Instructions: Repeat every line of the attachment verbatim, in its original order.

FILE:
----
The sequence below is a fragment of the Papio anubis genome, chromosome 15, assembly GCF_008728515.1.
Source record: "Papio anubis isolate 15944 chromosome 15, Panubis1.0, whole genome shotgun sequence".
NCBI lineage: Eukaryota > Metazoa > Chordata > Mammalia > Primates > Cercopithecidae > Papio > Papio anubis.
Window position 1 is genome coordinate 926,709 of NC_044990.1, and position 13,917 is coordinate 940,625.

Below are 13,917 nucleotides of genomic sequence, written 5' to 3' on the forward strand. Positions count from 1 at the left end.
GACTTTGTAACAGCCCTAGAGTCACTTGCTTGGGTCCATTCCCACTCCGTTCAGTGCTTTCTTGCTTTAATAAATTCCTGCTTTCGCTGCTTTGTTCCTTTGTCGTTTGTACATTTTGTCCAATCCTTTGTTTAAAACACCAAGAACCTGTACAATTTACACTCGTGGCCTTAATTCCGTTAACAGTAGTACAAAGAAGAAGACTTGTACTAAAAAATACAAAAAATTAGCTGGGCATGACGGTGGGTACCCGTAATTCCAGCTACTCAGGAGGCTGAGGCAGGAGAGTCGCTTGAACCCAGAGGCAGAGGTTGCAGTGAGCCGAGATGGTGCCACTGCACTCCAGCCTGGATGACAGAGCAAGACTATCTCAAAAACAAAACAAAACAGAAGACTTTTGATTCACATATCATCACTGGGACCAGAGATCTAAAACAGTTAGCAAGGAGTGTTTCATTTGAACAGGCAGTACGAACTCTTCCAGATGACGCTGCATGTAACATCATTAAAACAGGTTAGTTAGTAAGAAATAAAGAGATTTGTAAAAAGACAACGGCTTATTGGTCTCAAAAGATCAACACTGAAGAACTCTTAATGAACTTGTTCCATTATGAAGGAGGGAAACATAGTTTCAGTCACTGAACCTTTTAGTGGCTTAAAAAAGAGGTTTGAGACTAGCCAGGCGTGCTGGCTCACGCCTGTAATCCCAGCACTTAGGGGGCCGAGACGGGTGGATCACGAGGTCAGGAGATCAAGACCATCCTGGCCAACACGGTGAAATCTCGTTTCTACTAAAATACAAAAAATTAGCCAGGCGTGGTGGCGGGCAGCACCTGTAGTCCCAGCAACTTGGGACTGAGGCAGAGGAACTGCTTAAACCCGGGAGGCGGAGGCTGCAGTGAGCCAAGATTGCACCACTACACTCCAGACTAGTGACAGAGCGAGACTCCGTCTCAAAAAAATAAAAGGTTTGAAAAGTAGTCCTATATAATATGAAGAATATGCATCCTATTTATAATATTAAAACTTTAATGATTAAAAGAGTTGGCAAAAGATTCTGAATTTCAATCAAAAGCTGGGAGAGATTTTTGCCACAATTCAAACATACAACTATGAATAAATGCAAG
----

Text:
The sequence below is a fragment of the Papio anubis genome, chromosome 15, assembly GCF_008728515.1.
Source record: "Papio anubis isolate 15944 chromosome 15, Panubis1.0, whole genome shotgun sequence".
NCBI lineage: Eukaryota > Metazoa > Chordata > Mammalia > Primates > Cercopithecidae > Papio > Papio anubis.
Window position 1 is genome coordinate 926,709 of NC_044990.1, and position 13,917 is coordinate 940,625.

Below are 13,917 nucleotides of genomic sequence, written 5' to 3' on the forward strand. Positions count from 1 at the left end.
GACTTTGTAACAGCCCTAGAGTCACTTGCTTGGGTCCATTCCCACTCCGTTCAGTGCTTTCTTGCTTTAATAAATTCCTGCTTTCGCTGCTTTGTTCCTTTGTCGTTTGTACATTTTGTCCAATCCTTTGTTTAAAACACCAAGAACCTGTACAATTTACACTCGTGGCCTTAATTCCGTTAACAGTAGTACAAAGAAGAAGACTTGTACTAAAAAATACAAAAAATTAGCTGGGCATGACGGTGGGTACCCGTAATTCCAGCTACTCAGGAGGCTGAGGCAGGAGAGTCGCTTGAACCCAGAGGCAGAGGTTGCAGTGAGCCGAGATGGTGCCACTGCACTCCAGCCTGGATGACAGAGCAAGACTATCTCAAAAACAAAACAAAACAGAAGACTTTTGATTCACATATCATCACTGGGACCAGAGATCTAAAACAGTTAGCAAGGAGTGTTTCATTTGAACAGGCAGTACGAACTCTTCCAGATGACGCTGCATGTAACATCATTAAAACAGGTTAGTTAGTAAGAAATAAAGAGATTTGTAAAAAGACAACGGCTTATTGGTCTCAAAAGATCAACACTGAAGAACTCTTAATGAACTTGTTCCATTATGAAGGAGGGAAACATAGTTTCAGTCACTGAACCTTTTAGTGGCTTAAAAAAGAGGTTTGAGACTAGCCAGGCGTGCTGGCTCACGCCTGTAATCCCAGCACTTAGGGGGCCGAGACGGGTGGATCACGAGGTCAGGAGATCAAGACCATCCTGGCCAACACGGTGAAATCTCGTTTCTACTAAAATACAAAAAATTAGCCAGGCGTGGTGGCGGGCAGCACCTGTAGTCCCAGCAACTTGGGACTGAGGCAGAGGAACTGCTTAAACCCGGGAGGCGGAGGCTGCAGTGAGCCAAGATTGCACCACTACACTCCAGACTAGTGACAGAGCGAGACTCCGTCTCAAAAAAATAAAAGGTTTGAAAAGTAGTCCTATATAATATGAAGAATATGCATCCTATTTATAATATTAAAACTTTAATGATTAAAAGAGTTGGCAAAAGATTCTGAATTTCAATCAAAAGCTGGGAGAGATTTTTGCCACAATTCAAACATACAACTATGAATAAATGCAAG